Having a Stoic attitude means accepting that things not up to you are not up to you. It also means taking full responsibility for those things that are up to you, and viewing these as what really matters in any situation.
When we come together again, we discuss as a group some of what we learned from this exercise. At other times, we gather in small groups to discuss a different text, such as the Meditations of Marcus Aurelius.
Examples include passages such as:
What should a philosopher say in the face of each of the hardships of life? ‘It is for this that I’ve been training myself; it was for this that I was practicing.’ God says to you, ‘Give me proof of whether you’ve competed in accordance with the rules, whether you’ve followed the proper diet, carried out the proper exercises, and have obeyed your trainer.’ And then when the time comes for you to act, will you quail? Now is the time when you have to suffer an illness – let it happen as it must; to endure thirst – endure it with the right attitude; to endure hunger – endure it with the right attitude. Isn’t that up to you? (Epictetus, Discourses, 3.10)
This passage talks about how we might endure hardships, and how we might prepare ourselves to face them. Each participant might find something to relate to here. And perhaps this meditation can be useful on some of the hikes available, through pine forests:
On most of the evenings, we have guest speakers, typically from the University of Wyoming, come up to do a “fireside chat.” This typically involves a more in-depth look at some specific aspect of Stoicism or a related philosophical topic, in a very conversational manner. Some examples of topics have included discussions of the notion of philosophia as found in antiquity, Stoicism and gladiators, Victor Frankl and Stoicism, and a perennial favorite, “Why Stoicism is Wrong!”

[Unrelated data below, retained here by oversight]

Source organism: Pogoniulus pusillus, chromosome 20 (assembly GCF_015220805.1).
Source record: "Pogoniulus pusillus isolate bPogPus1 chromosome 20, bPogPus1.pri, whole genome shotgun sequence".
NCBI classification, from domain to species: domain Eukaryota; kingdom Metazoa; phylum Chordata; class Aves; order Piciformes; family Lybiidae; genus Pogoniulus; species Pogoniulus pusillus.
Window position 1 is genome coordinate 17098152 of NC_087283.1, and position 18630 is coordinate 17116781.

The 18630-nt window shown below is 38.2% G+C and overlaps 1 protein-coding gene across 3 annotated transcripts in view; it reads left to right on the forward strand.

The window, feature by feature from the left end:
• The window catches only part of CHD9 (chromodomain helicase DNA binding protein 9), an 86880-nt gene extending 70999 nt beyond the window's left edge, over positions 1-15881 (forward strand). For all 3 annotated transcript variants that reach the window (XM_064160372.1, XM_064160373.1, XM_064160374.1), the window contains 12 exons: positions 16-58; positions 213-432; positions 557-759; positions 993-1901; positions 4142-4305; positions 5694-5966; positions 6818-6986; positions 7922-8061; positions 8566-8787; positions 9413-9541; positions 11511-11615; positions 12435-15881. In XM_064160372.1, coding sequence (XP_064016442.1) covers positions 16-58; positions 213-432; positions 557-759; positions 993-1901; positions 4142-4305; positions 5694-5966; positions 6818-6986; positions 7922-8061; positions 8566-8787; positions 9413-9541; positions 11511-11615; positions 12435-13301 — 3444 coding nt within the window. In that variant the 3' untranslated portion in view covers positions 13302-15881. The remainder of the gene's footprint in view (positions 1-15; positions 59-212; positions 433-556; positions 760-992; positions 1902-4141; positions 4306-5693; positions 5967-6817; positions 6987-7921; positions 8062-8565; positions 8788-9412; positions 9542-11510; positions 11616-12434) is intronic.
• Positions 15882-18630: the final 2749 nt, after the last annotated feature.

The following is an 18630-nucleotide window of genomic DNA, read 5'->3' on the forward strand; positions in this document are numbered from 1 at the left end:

One favorite, or not so favorite for some, meditative exercise involves considering the following passage from Marcus:
The Pythagoreans were wont betimes in the morning the first thing they did, to look up unto the heavens, to put themselves in mind of them who constantly and invariably did perform their task: as also to put themselves in mind of orderliness, or good order, and of purity, and of naked simplicity. For no star or planet hath any cover before it. (Marcus Aurelius, Meditations, 11.27)
And then rising before dawn in order to follow the Pythagorean practice, we hike up the ridge for a pretty spectacular view of the sunrise. Some participants balk at the early wake-up, but the payoff is generally worth it:
The goals of Wyoming Stoic Camp are to experiment with living in a thoroughly philosophical way, using the Stoics as models, and to explore what it means to live intentionally, and in accord with Stoic principles. We strive to explore the relation between the theoretical and the practical in an intensive and immersive manner. Participants use the camp to deepen their understanding of Stoicism and explore what it might mean to live in a thoroughly philosophical way, and what the relation between study and life might look like in their own lives. Each participant is encouraged to explore what these ideas might mean for them, in their own situations, and at their own pace.
If you would like to join us this year, registration for the camp is US $400.00, and includes lodging, meals and books. Students should inquire about discounted prices. For more information about Wyoming Stoic Camp, you can check out the website here. Enquiries can also be sent here.